Artists Announced so Far for WOMADelaide 2017

The East Pointers
Image Courtesy of The East Pointers

Since we went quiet for a couple of months world music festival WOMADelaide has dropped two lineup announcements and we’re pretty excited about the artists that have been announced so far.

WOMADelaide is pretty ecelectic in its genre selection given the huge umbrella that encompasses “world music” but they always offer up a bunch of great folk leaning acts to sink your teeth into.

2017 is no different with the likes of 9Bach, Archie Roach, Brushy One String, Dope Lemon, The East Pointers (above), Gawurra, Hanoi Masters, Nattali Rize, Oki Dub Ainu Band, The Waifs, Wawsaw Village Band, William Crighton and many more.

WOMADelaide takes place in the Botanic Park, Adelaide on the 10th to 13th March. For more information on the full lineup and how to get your hands on tickets check out the official site here.

WOMADelaide Announces Its Second Round of Artists for 2016

Image Courtesy of Calexico

The second round of artists have just been added to WOMADelaide next year and there’s a lot of Timber and Steel readers to get excited about.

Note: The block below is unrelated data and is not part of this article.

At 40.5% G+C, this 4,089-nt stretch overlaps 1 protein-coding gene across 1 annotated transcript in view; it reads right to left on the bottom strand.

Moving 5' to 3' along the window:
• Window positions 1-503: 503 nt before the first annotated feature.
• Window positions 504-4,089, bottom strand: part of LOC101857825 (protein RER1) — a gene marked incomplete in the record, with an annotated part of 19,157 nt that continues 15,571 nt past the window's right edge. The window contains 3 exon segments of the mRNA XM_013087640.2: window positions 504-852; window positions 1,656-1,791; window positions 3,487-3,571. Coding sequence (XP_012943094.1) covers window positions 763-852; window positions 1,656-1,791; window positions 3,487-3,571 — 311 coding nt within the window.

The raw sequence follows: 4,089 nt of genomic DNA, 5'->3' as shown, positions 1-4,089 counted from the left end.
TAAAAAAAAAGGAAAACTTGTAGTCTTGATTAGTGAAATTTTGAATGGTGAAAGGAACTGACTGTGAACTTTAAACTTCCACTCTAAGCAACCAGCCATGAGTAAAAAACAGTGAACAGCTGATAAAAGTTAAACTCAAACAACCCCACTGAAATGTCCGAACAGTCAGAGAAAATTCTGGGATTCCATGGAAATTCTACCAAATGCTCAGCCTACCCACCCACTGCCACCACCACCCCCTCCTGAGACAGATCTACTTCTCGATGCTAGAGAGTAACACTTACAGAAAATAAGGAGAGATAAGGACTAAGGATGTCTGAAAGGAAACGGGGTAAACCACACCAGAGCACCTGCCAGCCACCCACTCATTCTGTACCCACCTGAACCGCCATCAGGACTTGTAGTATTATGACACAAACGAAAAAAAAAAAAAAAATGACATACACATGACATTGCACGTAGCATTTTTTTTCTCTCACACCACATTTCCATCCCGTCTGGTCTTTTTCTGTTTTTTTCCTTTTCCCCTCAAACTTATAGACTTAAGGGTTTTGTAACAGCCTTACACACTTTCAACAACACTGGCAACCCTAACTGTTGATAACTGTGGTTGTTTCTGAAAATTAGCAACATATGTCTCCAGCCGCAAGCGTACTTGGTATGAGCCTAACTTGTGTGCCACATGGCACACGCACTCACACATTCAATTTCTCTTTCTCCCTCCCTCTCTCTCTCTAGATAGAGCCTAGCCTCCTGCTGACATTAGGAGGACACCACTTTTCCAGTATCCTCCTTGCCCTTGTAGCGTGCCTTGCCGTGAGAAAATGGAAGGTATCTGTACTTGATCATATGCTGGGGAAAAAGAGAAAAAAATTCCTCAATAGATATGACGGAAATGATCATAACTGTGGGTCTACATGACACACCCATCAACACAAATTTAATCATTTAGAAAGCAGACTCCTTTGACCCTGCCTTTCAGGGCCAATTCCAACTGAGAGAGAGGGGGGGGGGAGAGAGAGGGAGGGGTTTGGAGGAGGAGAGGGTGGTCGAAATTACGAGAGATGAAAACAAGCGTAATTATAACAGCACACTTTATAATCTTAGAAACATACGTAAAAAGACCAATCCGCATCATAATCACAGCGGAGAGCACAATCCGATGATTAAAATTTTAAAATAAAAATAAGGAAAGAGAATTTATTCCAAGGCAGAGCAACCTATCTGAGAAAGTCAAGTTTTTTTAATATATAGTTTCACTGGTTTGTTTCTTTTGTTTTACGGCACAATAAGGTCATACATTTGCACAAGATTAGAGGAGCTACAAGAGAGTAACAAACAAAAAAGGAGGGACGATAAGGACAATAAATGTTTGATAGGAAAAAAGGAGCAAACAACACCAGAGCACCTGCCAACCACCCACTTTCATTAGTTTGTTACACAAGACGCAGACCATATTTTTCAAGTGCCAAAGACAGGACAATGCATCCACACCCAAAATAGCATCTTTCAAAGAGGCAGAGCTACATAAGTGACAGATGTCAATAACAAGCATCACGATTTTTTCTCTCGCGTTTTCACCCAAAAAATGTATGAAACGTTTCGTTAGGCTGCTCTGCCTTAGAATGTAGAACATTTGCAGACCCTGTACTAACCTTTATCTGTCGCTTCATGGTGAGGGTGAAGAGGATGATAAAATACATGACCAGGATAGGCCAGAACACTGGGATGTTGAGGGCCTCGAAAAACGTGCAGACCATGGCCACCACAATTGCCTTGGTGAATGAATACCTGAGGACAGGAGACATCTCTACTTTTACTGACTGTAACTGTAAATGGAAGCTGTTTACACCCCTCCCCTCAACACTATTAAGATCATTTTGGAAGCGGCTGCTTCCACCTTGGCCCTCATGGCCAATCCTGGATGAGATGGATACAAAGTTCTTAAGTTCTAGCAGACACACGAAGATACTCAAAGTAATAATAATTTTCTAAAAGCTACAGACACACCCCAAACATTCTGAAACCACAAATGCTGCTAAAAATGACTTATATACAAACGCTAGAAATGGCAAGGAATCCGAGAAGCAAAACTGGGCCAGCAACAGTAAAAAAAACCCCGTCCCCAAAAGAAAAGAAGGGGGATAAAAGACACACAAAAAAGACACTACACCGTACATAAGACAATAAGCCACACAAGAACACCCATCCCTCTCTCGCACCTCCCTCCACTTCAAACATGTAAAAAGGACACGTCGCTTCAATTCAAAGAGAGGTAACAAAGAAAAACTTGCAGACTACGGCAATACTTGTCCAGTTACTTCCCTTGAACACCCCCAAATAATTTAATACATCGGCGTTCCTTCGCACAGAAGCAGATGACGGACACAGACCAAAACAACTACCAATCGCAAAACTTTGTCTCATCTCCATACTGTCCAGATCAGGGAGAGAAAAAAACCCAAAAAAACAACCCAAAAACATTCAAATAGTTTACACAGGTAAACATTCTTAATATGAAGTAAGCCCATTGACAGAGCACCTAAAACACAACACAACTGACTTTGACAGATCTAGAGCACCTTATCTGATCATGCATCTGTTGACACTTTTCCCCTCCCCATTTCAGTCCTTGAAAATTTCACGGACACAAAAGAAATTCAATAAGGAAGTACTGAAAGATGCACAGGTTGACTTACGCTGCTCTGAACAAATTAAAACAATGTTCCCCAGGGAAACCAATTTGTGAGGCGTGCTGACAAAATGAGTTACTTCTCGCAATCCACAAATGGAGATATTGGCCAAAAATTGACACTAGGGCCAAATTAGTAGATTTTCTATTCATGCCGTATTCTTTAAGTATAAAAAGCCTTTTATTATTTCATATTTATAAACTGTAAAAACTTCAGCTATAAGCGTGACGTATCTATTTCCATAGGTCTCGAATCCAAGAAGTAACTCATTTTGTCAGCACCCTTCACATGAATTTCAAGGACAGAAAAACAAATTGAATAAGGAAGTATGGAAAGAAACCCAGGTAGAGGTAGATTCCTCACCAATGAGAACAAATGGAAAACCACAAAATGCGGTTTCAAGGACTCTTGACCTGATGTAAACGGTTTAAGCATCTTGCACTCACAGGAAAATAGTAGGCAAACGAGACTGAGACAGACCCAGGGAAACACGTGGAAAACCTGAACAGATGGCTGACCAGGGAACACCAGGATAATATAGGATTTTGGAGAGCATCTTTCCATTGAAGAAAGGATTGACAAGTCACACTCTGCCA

Joining first announcement artists like Marlon Williams and The Violent Femmes are All Our Exes Live in Texas, Calexico (above), Cedric Burnside Project, Hazmat Modine, Husky, Kev Carmody, Mojo Juju, The Once, Spiro, The Spooky Men’s Chorale and many more.

WOMADelaide is held from the 11th to the 14th March in the Botanic Park, Adelaide. The full list of artists announced in the second round is below – for more information check out the official site here.

All Our Exes Live in Texas (Aust)
Alsarah & the Nubatones (Sudan/USA)
Asian Dub Foundation (UK)
Calexico (USA)
Cedric Burnside Project (USA)
Debashish Bhattacharya (India)
Djuki Mala (Aust)
Ester Rada (Ethiopia/Israel)
Hazmat Modine (USA)
Husky (Aust)
Ibeyi (Cuba/France)
Kev Carmody (Aust)
Miles Cleret – DJ (UK)
Mojo Juju (Aust)
Mountain Mocha Kilimanjaro (Japan)
NO ZU (Aust)
The Once (Canada)
Osunlade – DJ (USA)
Quarter Street (Aust)
Radical Son (Tonga/Aust)
Ripley (Aust)
Sadar Bahar – DJ (USA)
Sampa the Great (Zambia/Aust)